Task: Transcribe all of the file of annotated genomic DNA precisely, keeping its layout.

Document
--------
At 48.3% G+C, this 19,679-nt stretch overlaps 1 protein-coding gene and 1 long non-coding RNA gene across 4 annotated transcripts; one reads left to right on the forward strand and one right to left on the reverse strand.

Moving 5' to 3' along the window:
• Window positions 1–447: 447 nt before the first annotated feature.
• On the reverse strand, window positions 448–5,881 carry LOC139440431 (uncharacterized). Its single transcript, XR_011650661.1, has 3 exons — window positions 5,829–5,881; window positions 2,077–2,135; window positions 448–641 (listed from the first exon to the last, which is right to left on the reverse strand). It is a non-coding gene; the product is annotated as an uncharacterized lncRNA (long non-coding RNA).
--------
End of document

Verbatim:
At 48.3% G+C, this 19,679-nt stretch overlaps 1 protein-coding gene and 1 long non-coding RNA gene across 4 annotated transcripts; one reads left to right on the forward strand and one right to left on the reverse strand.

Moving 5' to 3' along the window:
• Window positions 1–447: 447 nt before the first annotated feature.
• On the reverse strand, window positions 448–5,881 carry LOC139440431 (uncharacterized). Its single transcript, XR_011650661.1, has 3 exons — window positions 5,829–5,881; window positions 2,077–2,135; window positions 448–641 (listed from the first exon to the last, which is right to left on the reverse strand). It is a non-coding gene; the product is annotated as an uncharacterized lncRNA (long non-coding RNA).